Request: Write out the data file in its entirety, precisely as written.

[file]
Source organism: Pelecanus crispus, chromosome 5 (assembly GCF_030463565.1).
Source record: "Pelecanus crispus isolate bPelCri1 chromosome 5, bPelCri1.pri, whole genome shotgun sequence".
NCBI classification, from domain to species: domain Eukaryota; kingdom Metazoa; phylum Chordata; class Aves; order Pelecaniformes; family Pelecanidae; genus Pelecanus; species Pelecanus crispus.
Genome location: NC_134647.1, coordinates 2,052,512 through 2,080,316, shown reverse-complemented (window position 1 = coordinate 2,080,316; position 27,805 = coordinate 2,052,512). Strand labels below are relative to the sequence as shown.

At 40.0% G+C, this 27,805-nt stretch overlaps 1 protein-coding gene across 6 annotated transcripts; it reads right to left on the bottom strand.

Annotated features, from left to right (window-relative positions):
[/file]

Source organism: Pelecanus crispus, chromosome 5 (assembly GCF_030463565.1).
Source record: "Pelecanus crispus isolate bPelCri1 chromosome 5, bPelCri1.pri, whole genome shotgun sequence".
NCBI classification, from domain to species: domain Eukaryota; kingdom Metazoa; phylum Chordata; class Aves; order Pelecaniformes; family Pelecanidae; genus Pelecanus; species Pelecanus crispus.
Genome location: NC_134647.1, coordinates 2,052,512 through 2,080,316, shown reverse-complemented (window position 1 = coordinate 2,080,316; position 27,805 = coordinate 2,052,512). Strand labels below are relative to the sequence as shown.

At 40.0% G+C, this 27,805-nt stretch overlaps 1 protein-coding gene across 6 annotated transcripts; it reads right to left on the bottom strand.

Annotated features, from left to right (window-relative positions):